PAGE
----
Nikki Lynnette describes herself as a “possibility model,” rather than a role model, in her autobiographical afrogoth punk-pop musical Get Out Alive. Lynette, an acclaimed hip-hop artist, shares her life story and recounts past suicide attempts, psychiatric institutionalization, her mom’s battle with cancer, and how she made it out alive. This musical is part memorial, part memoir, and part indie concert. The show features live performance mixed with engaging video testimonies and dynamic projections designed by Chris Owens.
Within the Bookspan lobby at the Den Theatre, Haven’s producers curate a punk rock memorial space for the loved ones we have lost and the parts of our own selves in need of healing. Statistics plaster one wall reading “Depression is the leading cause of disability worldwide,” and “Nearly 50 million Americans have mental health issues.” Another wall has the prompt “I get out alive by…” Markers are laid out for audience response, and you can peruse a bountiful list of self-care tips already written by previous attendees. A table is stacked with resources for those suffering from depression and/or thoughts of suicide.
Set Designer Eleanor Kahn and Props Designer Caitlin McLeod transform the intimate black box theatre. Prescription-pill-bottle-candles line the room. “#rip2abadbitch,” written in neon graffiti letters, plasters the back wall next to the DJ’s stand. Spray-paint-splattered curtains on the opposite end of the room mark the entrance to a T-shaped runway that stretches across the space, dividing the audience into four squares.
The effect is uniquely intimate; the audience faces each other to look at the stage. The show’s DJ (P1) gives a rousing introduction, asking the audience for vocal responses. Unfortunately, we were all low-energy when I attended. A natural result of a trip to the theatre on a cloudy Sunday afternoon, or a symptom of a crowd struggling with mental health issues of their own? I couldn’t say.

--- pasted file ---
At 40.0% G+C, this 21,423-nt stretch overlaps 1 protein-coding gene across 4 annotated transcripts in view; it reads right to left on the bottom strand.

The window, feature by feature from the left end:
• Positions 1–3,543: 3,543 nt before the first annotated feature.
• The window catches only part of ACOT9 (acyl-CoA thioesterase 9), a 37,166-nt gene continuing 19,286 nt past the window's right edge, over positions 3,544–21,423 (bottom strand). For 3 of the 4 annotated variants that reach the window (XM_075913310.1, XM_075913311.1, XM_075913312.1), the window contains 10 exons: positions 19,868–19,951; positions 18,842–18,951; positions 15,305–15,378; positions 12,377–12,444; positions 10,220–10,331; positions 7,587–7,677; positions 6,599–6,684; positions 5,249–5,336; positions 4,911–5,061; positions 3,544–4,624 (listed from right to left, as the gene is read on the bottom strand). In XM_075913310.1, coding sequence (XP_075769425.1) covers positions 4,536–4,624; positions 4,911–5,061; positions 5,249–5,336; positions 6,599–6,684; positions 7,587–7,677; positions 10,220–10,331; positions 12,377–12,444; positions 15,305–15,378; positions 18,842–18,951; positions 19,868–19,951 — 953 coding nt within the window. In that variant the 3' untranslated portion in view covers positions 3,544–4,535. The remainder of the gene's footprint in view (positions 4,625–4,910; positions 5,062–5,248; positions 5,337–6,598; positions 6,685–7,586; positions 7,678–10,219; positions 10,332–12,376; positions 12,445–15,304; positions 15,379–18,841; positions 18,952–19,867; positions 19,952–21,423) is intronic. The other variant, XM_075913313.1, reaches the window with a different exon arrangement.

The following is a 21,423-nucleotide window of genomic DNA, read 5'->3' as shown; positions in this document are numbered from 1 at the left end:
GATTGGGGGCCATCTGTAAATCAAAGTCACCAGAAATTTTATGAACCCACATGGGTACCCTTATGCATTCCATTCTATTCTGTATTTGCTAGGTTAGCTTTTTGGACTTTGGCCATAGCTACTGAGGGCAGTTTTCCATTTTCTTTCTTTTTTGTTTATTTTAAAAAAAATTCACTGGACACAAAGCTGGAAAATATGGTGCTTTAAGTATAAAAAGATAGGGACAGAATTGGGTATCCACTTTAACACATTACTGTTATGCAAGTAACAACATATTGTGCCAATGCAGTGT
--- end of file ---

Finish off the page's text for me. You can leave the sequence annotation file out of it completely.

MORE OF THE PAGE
Lynnette’s story, astutely co-directed by Lucky Stiff and Roger Ellis, is vulnerable and moving, with music expressing a unique mix of angst and rage combined with a desire to grow and heal. Crediting her artistic expression for helping her ‘get out alive,’ Lynette’s new musical shows us just how meaningful artmaking can be. Her monologue is on point, describing state-mandated rehabilitation after a miscarriage and subsequent suicide attempt as “psychiatric jail, but with graham crackers,” and wondering, when she and her mother experienced so much of the same domestic and sexual abuse, “How come we never talked about it?” Imagining a conversation with a toxic ex who no longer has influence over her life, she explains to the audience the process of cellular turnover every 7 years, proclaiming, “I slept with you a whole pussy ago!”
Lynette’s captivating stage presence is accompanied by two backup dancers played by Keeley B. Morris and Jacinda Ratcliffe. These two performers have the musical theatre talent to match Lynnette’s rockstardom. They assist her by roleplaying a few of the many characters in Lynette’s life. They each shine in solo dances throughout the musical and in brief moments of dialogue, although their presence was often underutilized in the storytelling, despite their near-constant participation in song and dance and their frequent interactions with the audience.
As much as I admired the design of the space, the acoustics weren’t quite right. Morris and Ratcliffe’s skills as theatre performers are noticeably different than Lynette’s. The latter’s ability to tell a story and musical performances were exceptional, but I often missed chunks of dialogue and song via an unfortunate combination of under-enunciation, and my choice to sit close to the runway entrance, in a section that Lynette often had her back to.
Lynette’s story is important, relatable, and empowering. As a new fan of her music, I feel lucky to have experienced this personal and intimate account of her mental health journey, and the stories behind some of her most incredible songs. Her story gives me hope for future healing, especially for Black femmes. She deftly names the systems of oppression she faced, the barriers to her accessing effective mental health support, and the contrasting impact of individuals who encouraged her to use her art to help others and as a reason to stay alive. Her story shows us what is possible, but it still left me wondering how much of her survival is replicable, and how much we each have to figure out for ourselves.
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Self – Nikki Lynette
Echo #1 – Jacinda Ratcliffe
Echo #2 – Keeley B. Morris
DJ – P1
Swing – Erica Silber
Nikki Lynette, Book, Music, Lyrics
Lucky Stiff, Co-Director
Roger Ellis, Co-Director
Eleanor Kahn, Scenic Designer
Anna Wooden, Costume Designer
Gabrielle Strong, Lighting Designer
Brett Ashleigh, Sound Designer
Caitlin McLeod, Props and Set Dressing Designer)
Keeley Morris, Co-Choreographer
Jacinda Ratcliffe, Co-Choreographer
Chris Owens, Projections Designer
Ty Huey aka Lucy Stoole, Hair and Make-Up Designer
Brannon Bowers, Creative Producer
Matt Hennessy, Music Producer
Jayce Lewis, Production Stage Manager
Angela Matera, Assistant Stage Manager
Photo Credit: Michael Brosilow